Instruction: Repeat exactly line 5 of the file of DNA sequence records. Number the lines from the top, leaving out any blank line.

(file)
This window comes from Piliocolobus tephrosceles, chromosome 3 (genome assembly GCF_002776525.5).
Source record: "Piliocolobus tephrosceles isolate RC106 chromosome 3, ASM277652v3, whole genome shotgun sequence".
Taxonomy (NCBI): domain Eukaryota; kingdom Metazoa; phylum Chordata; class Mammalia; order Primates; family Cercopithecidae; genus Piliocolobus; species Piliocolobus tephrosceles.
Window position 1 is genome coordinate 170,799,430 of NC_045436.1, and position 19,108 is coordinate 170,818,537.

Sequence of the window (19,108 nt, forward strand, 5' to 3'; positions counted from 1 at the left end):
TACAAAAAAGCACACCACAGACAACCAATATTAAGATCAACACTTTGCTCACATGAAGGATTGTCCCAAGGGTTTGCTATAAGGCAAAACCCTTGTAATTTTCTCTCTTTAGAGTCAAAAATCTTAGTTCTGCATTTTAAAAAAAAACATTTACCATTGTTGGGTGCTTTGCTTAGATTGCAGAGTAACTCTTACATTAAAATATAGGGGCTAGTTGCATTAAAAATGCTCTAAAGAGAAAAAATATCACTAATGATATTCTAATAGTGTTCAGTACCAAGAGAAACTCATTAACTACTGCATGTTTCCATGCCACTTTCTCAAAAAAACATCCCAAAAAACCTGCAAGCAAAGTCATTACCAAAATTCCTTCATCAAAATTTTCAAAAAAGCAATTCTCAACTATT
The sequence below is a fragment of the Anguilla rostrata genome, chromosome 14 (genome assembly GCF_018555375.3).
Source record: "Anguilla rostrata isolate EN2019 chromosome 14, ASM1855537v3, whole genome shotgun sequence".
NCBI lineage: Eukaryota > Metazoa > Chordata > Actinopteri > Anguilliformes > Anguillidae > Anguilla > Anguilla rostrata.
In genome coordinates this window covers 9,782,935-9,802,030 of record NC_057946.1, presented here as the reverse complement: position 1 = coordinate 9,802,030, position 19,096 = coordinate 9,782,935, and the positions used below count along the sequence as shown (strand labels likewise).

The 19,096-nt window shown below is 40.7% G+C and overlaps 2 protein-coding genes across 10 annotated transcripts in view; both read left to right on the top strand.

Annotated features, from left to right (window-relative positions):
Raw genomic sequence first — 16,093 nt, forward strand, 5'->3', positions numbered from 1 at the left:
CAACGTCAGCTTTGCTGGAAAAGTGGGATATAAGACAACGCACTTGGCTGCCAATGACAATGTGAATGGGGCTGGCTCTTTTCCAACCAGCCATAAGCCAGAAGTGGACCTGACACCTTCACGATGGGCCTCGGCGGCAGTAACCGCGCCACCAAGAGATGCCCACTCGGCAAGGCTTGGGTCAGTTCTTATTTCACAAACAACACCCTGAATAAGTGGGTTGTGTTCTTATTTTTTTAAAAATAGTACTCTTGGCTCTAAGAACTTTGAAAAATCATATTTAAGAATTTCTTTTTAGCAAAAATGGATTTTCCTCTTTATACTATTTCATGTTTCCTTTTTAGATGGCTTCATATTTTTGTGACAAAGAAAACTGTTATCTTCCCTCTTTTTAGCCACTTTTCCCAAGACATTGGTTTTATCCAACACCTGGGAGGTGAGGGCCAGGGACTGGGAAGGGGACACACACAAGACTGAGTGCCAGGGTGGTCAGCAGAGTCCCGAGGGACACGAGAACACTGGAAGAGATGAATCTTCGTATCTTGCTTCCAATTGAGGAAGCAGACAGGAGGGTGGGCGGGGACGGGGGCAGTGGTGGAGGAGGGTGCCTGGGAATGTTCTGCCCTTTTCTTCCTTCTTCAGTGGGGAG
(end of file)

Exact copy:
Sequence of the window (19,108 nt, forward strand, 5' to 3'; positions counted from 1 at the left end):